A frustratingly not-terrible action thriller.
"The Last Kiss" is a comedy, I guess, about male panic at the spectre of adult responsibility. If you're a guy and want to figure out what side of the question you're on, take this test. You're a young single man. Your girlfriend announces at a family dinner that she is pregnant. You (a) accept the joys and responsibilities of fatherhood; (b) climb up into a treehouse at a wedding to begin a passionate affair with an 18-year-old; (c) join three buddies in discussing their plan to buy a van and trek across Africa.
Carlo (Stefano Accorsi), the hero of the film, is torn between (b) and (c). Marriage looms like a trap to him, and he complains to Francesca (Martina Stella), the 18-year-old, that he fears "the passion is going" from his life. When his girlfriend Giulia (Giovanna Mezzogiorno) takes him along to look at a house they could buy, he complains that buying a house seems so "final." Not encouraging words for a pregnant fiancee to hear. "If I catch him cheating, I'll kill him," she says, in the ancient tradition of Italian movie comedy.
But the movie isn't all comedy, and has fugitive ambitions, I fear, to say something significant about romance and even life. Consider some of Carlo's friends. Paolo (Claudio Santamaria) is expected to take over his father's clothing store, has no interest in retail, but is wracked with guilt because his father is dying and this is his last wish. Marco (Pierfrancesco Favino) is a serial lover. Adriano (Giorgio Pasotti) is depressed because his girlfriend has lost all interest in sex after giving birth. Their 30s and indeed their 40s are breathing hot on the necks of these friends, who cling to golden memories of adolescence.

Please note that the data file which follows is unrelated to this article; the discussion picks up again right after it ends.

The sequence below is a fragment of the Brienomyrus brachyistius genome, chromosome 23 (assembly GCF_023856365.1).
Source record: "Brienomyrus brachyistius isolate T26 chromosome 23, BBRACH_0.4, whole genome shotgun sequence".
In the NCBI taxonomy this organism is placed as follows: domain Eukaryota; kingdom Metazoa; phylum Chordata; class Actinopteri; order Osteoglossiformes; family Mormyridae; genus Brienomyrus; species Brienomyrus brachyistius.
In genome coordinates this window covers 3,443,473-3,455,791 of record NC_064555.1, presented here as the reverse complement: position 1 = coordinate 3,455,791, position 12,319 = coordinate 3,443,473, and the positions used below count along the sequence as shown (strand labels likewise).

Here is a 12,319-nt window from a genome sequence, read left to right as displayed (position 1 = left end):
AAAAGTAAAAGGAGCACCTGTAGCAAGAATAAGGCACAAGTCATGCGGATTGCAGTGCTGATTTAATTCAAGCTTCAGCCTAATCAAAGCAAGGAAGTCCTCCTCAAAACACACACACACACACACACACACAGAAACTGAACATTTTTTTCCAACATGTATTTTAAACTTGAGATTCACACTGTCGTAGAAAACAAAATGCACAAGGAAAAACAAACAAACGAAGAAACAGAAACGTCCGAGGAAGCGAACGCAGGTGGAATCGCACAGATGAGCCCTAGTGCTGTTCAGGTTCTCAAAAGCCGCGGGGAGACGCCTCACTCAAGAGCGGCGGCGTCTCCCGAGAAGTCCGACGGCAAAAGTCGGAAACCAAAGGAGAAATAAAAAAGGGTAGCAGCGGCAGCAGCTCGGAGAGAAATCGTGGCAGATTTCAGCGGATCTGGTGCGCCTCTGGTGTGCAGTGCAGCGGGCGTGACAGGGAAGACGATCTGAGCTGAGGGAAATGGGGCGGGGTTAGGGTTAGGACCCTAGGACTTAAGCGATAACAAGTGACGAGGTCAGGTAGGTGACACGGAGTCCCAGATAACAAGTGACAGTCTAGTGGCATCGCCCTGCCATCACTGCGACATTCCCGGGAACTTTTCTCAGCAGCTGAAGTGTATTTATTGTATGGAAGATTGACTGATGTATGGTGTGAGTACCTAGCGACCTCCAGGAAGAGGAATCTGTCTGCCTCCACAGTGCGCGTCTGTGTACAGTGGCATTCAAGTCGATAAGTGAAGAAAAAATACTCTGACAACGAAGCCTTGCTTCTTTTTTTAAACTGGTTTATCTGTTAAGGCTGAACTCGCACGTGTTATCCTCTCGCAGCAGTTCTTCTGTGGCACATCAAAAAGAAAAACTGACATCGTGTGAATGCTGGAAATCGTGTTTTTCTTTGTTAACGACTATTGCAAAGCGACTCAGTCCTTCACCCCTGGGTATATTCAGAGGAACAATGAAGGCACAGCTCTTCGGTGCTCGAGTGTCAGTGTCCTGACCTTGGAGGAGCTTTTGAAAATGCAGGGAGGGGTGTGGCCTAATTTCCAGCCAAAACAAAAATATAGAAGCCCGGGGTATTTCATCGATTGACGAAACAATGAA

There is also the case of Anna (Stefania Sandrelli), Carlo's mother, who is married to a detached and indifferent psychiatrist, and seeks out a former lover with hopes of, who knows, maybe now taking the path not chosen. The lover is delighted to see her for a chat over lunch, but reveals that he has recently married and is the proud father of a one-year-old. How cruelly age discriminates against women (at least those prepared to consider it discrimination and not freedom).